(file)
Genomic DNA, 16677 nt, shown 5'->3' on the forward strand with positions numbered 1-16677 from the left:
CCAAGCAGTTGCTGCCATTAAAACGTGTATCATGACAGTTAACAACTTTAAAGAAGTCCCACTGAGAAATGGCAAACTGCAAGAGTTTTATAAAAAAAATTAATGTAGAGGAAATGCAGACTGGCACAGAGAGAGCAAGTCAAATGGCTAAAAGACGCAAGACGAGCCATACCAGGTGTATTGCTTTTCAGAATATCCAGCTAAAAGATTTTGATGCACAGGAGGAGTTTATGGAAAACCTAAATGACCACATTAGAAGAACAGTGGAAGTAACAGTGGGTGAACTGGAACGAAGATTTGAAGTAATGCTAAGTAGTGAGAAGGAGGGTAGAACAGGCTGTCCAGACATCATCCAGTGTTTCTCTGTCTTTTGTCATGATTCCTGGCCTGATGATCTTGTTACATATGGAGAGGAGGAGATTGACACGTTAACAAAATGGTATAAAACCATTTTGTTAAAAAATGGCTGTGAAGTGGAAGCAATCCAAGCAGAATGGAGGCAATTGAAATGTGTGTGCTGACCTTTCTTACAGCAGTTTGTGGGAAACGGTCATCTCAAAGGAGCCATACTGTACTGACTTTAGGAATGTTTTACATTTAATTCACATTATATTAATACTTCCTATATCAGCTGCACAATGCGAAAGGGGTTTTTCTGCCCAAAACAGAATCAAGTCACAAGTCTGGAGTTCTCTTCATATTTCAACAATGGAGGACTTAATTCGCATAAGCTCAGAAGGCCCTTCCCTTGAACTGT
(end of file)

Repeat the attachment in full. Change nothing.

Genomic DNA, 16677 nt, shown 5'->3' on the forward strand with positions numbered 1-16677 from the left:
CCAAGCAGTTGCTGCCATTAAAACGTGTATCATGACAGTTAACAACTTTAAAGAAGTCCCACTGAGAAATGGCAAACTGCAAGAGTTTTATAAAAAAAATTAATGTAGAGGAAATGCAGACTGGCACAGAGAGAGCAAGTCAAATGGCTAAAAGACGCAAGACGAGCCATACCAGGTGTATTGCTTTTCAGAATATCCAGCTAAAAGATTTTGATGCACAGGAGGAGTTTATGGAAAACCTAAATGACCACATTAGAAGAACAGTGGAAGTAACAGTGGGTGAACTGGAACGAAGATTTGAAGTAATGCTAAGTAGTGAGAAGGAGGGTAGAACAGGCTGTCCAGACATCATCCAGTGTTTCTCTGTCTTTTGTCATGATTCCTGGCCTGATGATCTTGTTACATATGGAGAGGAGGAGATTGACACGTTAACAAAATGGTATAAAACCATTTTGTTAAAAAATGGCTGTGAAGTGGAAGCAATCCAAGCAGAATGGAGGCAATTGAAATGTGTGTGCTGACCTTTCTTACAGCAGTTTGTGGGAAACGGTCATCTCAAAGGAGCCATACTGTACTGACTTTAGGAATGTTTTACATTTAATTCACATTATATTAATACTTCCTATATCAGCTGCACAATGCGAAAGGGGTTTTTCTGCCCAAAACAGAATCAAGTCACAAGTCTGGAGTTCTCTTCATATTTCAACAATGGAGGACTTAATTCGCATAAGCTCAGAAGGCCCTTCCCTTGAACTGT